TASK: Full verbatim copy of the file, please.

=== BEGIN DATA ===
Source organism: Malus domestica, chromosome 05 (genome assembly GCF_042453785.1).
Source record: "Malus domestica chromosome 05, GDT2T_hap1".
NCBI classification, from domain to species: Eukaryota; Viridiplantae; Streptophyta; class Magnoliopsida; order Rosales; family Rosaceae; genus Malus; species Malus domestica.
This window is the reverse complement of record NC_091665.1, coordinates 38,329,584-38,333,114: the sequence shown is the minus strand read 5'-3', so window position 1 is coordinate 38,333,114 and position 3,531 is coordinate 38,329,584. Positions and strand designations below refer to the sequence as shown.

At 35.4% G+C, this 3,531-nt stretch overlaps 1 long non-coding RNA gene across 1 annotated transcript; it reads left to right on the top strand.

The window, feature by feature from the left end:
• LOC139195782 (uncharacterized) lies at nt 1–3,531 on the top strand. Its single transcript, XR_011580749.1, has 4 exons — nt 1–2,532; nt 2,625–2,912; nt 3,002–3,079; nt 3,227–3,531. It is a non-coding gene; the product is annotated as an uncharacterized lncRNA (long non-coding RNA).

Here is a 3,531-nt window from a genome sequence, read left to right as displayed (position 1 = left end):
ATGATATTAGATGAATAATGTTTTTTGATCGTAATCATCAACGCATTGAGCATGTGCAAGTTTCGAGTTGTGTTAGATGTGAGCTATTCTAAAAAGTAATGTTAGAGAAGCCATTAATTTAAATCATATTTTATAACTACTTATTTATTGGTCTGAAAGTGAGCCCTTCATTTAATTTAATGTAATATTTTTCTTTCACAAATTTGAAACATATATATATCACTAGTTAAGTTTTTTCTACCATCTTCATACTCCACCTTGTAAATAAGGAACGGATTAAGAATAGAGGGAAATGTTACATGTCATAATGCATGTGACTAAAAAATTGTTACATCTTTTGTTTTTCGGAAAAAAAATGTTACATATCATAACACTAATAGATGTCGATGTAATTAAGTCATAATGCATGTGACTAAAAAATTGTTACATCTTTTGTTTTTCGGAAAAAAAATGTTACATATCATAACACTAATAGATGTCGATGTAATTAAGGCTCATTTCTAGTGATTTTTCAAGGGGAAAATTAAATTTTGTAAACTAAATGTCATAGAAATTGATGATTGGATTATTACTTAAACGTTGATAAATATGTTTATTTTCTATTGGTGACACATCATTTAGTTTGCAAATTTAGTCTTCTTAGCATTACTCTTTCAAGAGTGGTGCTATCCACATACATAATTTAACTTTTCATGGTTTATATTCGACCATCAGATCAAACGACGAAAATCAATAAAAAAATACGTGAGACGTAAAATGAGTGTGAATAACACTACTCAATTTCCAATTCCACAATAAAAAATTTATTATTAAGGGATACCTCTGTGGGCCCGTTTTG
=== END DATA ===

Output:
Source organism: Malus domestica, chromosome 05 (genome assembly GCF_042453785.1).
Source record: "Malus domestica chromosome 05, GDT2T_hap1".
NCBI classification, from domain to species: Eukaryota; Viridiplantae; Streptophyta; class Magnoliopsida; order Rosales; family Rosaceae; genus Malus; species Malus domestica.
This window is the reverse complement of record NC_091665.1, coordinates 38,329,584-38,333,114: the sequence shown is the minus strand read 5'-3', so window position 1 is coordinate 38,333,114 and position 3,531 is coordinate 38,329,584. Positions and strand designations below refer to the sequence as shown.

At 35.4% G+C, this 3,531-nt stretch overlaps 1 long non-coding RNA gene across 1 annotated transcript; it reads left to right on the top strand.

The window, feature by feature from the left end:
• LOC139195782 (uncharacterized) lies at nt 1–3,531 on the top strand. Its single transcript, XR_011580749.1, has 4 exons — nt 1–2,532; nt 2,625–2,912; nt 3,002–3,079; nt 3,227–3,531. It is a non-coding gene; the product is annotated as an uncharacterized lncRNA (long non-coding RNA).

Here is a 3,531-nt window from a genome sequence, read left to right as displayed (position 1 = left end):
ATGATATTAGATGAATAATGTTTTTTGATCGTAATCATCAACGCATTGAGCATGTGCAAGTTTCGAGTTGTGTTAGATGTGAGCTATTCTAAAAAGTAATGTTAGAGAAGCCATTAATTTAAATCATATTTTATAACTACTTATTTATTGGTCTGAAAGTGAGCCCTTCATTTAATTTAATGTAATATTTTTCTTTCACAAATTTGAAACATATATATATCACTAGTTAAGTTTTTTCTACCATCTTCATACTCCACCTTGTAAATAAGGAACGGATTAAGAATAGAGGGAAATGTTACATGTCATAATGCATGTGACTAAAAAATTGTTACATCTTTTGTTTTTCGGAAAAAAAATGTTACATATCATAACACTAATAGATGTCGATGTAATTAAGTCATAATGCATGTGACTAAAAAATTGTTACATCTTTTGTTTTTCGGAAAAAAAATGTTACATATCATAACACTAATAGATGTCGATGTAATTAAGGCTCATTTCTAGTGATTTTTCAAGGGGAAAATTAAATTTTGTAAACTAAATGTCATAGAAATTGATGATTGGATTATTACTTAAACGTTGATAAATATGTTTATTTTCTATTGGTGACACATCATTTAGTTTGCAAATTTAGTCTTCTTAGCATTACTCTTTCAAGAGTGGTGCTATCCACATACATAATTTAACTTTTCATGGTTTATATTCGACCATCAGATCAAACGACGAAAATCAATAAAAAAATACGTGAGACGTAAAATGAGTGTGAATAACACTACTCAATTTCCAATTCCACAATAAAAAATTTATTATTAAGGGATACCTCTGTGGGCCCGTTTTG